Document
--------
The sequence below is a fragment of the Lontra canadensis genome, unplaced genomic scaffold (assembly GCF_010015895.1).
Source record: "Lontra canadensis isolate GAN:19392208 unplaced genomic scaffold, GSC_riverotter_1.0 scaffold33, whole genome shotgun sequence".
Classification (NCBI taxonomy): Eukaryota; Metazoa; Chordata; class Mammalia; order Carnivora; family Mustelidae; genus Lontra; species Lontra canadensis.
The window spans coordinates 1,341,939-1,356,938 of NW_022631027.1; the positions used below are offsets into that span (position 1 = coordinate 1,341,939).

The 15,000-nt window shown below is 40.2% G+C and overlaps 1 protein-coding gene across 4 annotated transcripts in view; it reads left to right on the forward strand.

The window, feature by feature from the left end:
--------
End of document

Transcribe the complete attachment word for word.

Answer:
The sequence below is a fragment of the Lontra canadensis genome, unplaced genomic scaffold (assembly GCF_010015895.1).
Source record: "Lontra canadensis isolate GAN:19392208 unplaced genomic scaffold, GSC_riverotter_1.0 scaffold33, whole genome shotgun sequence".
Classification (NCBI taxonomy): Eukaryota; Metazoa; Chordata; class Mammalia; order Carnivora; family Mustelidae; genus Lontra; species Lontra canadensis.
The window spans coordinates 1,341,939-1,356,938 of NW_022631027.1; the positions used below are offsets into that span (position 1 = coordinate 1,341,939).

The 15,000-nt window shown below is 40.2% G+C and overlaps 1 protein-coding gene across 4 annotated transcripts in view; it reads left to right on the forward strand.

The window, feature by feature from the left end: